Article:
Samuel Armor.

History of Orange County, California : with biographical sketches of the leading men and women of the county who have been identified with its earliest growth and development from the early days to the present online

. (page 127 of 191)
Online LibrarySamuel ArmorHistory of Orange County, California : with biographical sketches of the leading men and women of the county who have been identified with its earliest growth and development from the early days to the present → online text (page 127 of 191)
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Southern California entitled "From Star to Star." and another volume entitled, "Fore-
noon, Afternoon and Night." and rich in the esteem and affection of a wide circle of


friends, she passed to the life eternal on January 18, 1920. Two children blessed this
fortunate union — William Beatt}' Rochester was born on April 21, 1896; and Nathaniel
Norman Rochester on November 8, 1897. During the World War, Nathaniel enlisted
in defense of his country and became sergeant of Company L, Seventh Regiment, Santa
Ana, Cal., later the One Hundred Sixtieth Infantry when federalized at Camp Kearney:
and as one of a replacement unit. Sergeant Rochester was a member of Company B,
Three Hundred Eighth Infantry, and so won undying honor when killed spiritedly fight-
ing with the "Lost Battalion" in the French Forest of Argonne. on October 8, 1918,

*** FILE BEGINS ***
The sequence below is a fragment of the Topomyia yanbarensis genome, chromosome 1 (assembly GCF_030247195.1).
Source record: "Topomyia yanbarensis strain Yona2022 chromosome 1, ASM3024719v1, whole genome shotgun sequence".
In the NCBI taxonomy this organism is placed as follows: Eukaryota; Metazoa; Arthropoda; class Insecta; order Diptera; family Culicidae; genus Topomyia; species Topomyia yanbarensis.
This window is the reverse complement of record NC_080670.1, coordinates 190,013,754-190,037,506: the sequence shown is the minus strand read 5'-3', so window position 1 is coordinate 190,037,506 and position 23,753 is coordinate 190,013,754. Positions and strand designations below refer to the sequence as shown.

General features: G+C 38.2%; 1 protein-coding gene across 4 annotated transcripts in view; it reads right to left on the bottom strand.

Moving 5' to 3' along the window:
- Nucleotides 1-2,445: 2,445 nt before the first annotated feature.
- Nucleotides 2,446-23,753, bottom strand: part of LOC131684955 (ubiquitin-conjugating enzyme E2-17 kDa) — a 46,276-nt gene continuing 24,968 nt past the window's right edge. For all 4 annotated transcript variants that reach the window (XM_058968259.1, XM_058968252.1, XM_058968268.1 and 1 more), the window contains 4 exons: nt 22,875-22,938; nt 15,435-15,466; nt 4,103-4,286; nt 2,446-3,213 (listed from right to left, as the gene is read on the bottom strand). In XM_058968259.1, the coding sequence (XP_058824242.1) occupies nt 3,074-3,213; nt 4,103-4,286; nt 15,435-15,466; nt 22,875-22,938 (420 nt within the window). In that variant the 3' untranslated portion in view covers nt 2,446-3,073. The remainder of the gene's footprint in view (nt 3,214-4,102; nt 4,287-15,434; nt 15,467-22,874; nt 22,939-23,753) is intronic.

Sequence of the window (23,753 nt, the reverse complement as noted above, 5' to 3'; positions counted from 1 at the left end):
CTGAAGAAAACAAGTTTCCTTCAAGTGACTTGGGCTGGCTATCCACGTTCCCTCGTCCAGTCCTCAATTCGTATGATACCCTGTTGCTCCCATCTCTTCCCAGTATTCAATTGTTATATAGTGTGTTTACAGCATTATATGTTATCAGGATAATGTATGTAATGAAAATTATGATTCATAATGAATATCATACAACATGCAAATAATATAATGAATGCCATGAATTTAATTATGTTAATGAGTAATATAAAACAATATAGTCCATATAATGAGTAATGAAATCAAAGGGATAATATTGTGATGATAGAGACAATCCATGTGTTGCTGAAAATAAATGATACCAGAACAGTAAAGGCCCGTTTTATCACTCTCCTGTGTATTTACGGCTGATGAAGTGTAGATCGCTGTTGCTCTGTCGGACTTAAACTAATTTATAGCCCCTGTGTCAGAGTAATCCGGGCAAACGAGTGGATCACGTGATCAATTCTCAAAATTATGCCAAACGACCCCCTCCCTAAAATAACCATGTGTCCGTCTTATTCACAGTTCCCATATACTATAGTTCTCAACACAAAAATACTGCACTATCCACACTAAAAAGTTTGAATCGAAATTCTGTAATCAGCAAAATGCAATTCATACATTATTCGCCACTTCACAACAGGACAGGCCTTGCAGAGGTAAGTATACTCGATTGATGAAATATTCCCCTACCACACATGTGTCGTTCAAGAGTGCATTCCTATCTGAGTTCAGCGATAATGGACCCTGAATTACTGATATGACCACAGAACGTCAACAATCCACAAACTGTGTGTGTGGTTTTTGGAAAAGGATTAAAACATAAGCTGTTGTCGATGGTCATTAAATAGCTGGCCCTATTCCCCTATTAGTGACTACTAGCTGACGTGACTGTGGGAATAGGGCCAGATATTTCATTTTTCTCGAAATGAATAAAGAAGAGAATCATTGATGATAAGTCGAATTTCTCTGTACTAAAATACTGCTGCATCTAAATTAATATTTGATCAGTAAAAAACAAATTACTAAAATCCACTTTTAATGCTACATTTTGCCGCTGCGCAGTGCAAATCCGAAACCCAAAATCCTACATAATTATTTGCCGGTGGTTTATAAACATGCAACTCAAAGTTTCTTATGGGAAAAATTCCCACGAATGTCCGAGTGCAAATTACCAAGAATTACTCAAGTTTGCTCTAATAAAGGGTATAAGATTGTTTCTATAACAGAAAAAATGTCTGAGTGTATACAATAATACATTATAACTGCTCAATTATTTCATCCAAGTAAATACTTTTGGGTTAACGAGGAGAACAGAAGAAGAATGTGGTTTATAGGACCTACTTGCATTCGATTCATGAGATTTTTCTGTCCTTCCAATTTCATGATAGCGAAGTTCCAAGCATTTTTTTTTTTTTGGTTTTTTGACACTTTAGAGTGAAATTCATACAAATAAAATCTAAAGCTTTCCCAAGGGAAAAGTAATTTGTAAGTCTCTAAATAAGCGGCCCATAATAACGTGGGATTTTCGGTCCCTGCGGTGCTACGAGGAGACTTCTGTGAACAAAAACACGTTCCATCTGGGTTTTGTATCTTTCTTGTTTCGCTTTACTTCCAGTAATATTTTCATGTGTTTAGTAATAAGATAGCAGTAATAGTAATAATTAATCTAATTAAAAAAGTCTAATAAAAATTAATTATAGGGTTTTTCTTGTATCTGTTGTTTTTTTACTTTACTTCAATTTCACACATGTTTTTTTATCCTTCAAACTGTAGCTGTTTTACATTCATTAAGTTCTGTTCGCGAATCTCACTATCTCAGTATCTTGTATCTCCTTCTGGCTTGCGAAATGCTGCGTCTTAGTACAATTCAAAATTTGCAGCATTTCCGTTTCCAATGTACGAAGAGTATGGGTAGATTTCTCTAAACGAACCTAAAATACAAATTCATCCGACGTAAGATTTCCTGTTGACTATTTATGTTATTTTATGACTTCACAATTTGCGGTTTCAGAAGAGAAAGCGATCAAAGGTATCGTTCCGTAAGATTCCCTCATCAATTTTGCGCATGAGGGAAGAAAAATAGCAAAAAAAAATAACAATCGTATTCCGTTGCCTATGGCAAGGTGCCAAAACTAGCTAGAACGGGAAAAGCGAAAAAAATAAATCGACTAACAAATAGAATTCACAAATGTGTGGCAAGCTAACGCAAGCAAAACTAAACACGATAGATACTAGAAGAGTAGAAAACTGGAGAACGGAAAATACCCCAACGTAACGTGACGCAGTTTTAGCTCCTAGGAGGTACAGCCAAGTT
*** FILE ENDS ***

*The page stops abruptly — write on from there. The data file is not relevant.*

only a short time, comparatively, before the armistice.

Mr. Rochester is a member of the Episcopal Church, for the Rochesters have
been Episcopalians, or Anglicans, as far back as may be traced. In Bishop Meade's
"Old Churches and Families of Virginia." mention is made of the great-great-grand-
father. John Rochester, as one of the vestrymen of Cople Parish, Westmoreland County,
\'a., serving in 1785 with John A. Washington, an uncle of the Father of his Country.
Mr. Rochester has the inherited right to membership in the Society of the Cincinnati,
and also in the Sons of the Revolution; and he took the master Mason's degree at Ionic
Lodge No. 61, Oviedo, Orange County, Fla., in 1890. In national political affairs Mr.
Rochester is an Independent.

SAMUEL N. FULLER.— A representative citizen of Fullerton who has aided
much in developing the agricultural resources of that district is S. N. Fuller, promi-